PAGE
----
Telegram: Online Civil War Erupts in Russia
On April 22nd one of the more symbolic protests in Russia to take place in recent years has rattled the Kremlin. Paper planes were thrown out of windows in Moscow in a show of solidarity behind the attempted ban of the encrypted messaging service app Telegram.
For 7 days Russia has been trying to ban Telegram on its territory – with no luck so far. I’m thrilled we were able to survive under the most aggressive attempt of internet censorship in Russian history with almost 18 million IP addresses blocked. If you live in Russia and support free internet, fly a paper plane from your window at 7 PM local time today. Please collect the airplanes in your neighborhood an hour later (after all, today is Earth Day). #digitalresistance
In an ongoing crisis that touches on many sensitive topics surrounding civil liberties, the communications regulator of Russia Roskomnadzor banned the app in a court order because Durov did not comply with its request to hand over its encryption keys.
However since its founder Durov rejected the request by the government, Roskomnadzor began banning IP addresses associated with the app in fact allegedly 17 million of them. Much to the chagrin of the state, Durov successfully managed to move hosts in a game of cat and mouse through to Amazon and Google, allowing users to access the service from the around the world.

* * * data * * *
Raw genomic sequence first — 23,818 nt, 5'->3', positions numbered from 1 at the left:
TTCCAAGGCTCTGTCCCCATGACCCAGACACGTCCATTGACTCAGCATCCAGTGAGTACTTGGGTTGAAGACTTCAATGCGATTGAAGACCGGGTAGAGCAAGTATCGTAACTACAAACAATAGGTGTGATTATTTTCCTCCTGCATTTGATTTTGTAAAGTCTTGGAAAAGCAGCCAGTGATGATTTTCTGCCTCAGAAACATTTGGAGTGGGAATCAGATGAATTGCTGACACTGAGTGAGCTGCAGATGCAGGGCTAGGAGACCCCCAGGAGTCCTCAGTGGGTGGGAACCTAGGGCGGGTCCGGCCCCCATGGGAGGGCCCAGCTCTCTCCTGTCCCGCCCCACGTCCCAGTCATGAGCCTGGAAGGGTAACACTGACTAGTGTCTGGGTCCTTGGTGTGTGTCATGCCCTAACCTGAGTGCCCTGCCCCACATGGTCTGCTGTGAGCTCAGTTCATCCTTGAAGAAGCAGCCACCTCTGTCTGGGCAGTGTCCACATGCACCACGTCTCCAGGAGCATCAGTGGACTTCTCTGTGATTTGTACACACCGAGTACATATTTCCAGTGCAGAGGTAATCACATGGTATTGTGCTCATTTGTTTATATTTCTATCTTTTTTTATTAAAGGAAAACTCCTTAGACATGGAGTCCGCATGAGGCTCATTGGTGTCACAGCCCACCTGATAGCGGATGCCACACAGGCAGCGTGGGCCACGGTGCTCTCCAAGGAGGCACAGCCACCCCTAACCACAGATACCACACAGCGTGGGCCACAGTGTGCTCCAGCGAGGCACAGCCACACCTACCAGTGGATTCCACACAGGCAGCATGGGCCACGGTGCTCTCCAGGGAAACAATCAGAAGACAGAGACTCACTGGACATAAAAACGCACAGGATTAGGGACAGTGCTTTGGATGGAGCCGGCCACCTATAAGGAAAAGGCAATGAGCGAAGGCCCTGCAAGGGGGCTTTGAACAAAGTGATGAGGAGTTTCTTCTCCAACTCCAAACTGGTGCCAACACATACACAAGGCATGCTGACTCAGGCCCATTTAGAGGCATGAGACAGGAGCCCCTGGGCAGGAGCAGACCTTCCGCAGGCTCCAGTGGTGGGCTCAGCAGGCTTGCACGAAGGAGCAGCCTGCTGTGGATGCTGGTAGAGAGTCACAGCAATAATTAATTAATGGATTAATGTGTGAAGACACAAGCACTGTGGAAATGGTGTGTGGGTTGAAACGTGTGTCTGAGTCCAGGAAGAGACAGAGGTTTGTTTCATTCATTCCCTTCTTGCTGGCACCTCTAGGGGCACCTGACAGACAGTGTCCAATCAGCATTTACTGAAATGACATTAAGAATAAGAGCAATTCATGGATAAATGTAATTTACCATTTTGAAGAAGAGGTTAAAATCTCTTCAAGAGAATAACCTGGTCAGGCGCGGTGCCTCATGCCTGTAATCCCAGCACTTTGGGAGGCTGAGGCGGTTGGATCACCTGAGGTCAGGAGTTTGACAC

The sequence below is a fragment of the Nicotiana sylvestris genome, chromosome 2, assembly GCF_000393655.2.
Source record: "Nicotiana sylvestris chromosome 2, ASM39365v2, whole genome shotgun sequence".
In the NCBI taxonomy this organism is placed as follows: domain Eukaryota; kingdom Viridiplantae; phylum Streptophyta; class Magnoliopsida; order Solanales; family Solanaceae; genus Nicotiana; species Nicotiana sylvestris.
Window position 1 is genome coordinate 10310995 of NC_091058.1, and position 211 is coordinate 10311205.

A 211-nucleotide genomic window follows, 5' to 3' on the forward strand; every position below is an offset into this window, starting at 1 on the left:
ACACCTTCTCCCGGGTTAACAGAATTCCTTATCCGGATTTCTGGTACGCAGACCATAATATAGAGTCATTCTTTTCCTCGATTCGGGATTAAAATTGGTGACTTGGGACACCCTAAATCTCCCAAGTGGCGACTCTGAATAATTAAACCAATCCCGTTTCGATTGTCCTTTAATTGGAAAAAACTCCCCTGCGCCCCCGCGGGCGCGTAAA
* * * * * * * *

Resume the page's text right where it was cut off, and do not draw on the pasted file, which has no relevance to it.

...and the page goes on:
As a consequence of this type of collateral damage many apps and services of Google including Gmail, Google Search and push notifications for Android apps have now been taken out of service. Banning this app has caused outrage in Russia where many high ranking officials are noted for using the app daily and have complained that it doesn’t serve the interest of the Russian public. However, since the ban came into effect most users of the app inside Russia which number around 12% have circumvented the ban by using VPNs and proxies.
Durov wrote in a personal post, “I’m thrilled we were able to survive under the most aggressive attempt of internet censorship in Russian history,” he went on to say, “Keep up your great work setting up socks5-proxies and VPNs and spreading them among your Russian friends and relatives,” he wrote. “They will be needed as the country descends into an era of full-scale internet censorship.”
Pavel Durov who has become a vocal critic of the Kremlin’s policies on internet and freedom and spends much of his time outside the state between London and Dubai.
This case mirrors very much the ensuing battle between state and tech companies, cue China’s Great firewall and FBI’s battle with Whatsapp. In an area that is directly aimed at the erosion of peoples privacy across the world, how governments will respond to these types of issues remains to be seen, is this more about control or keeping us safe?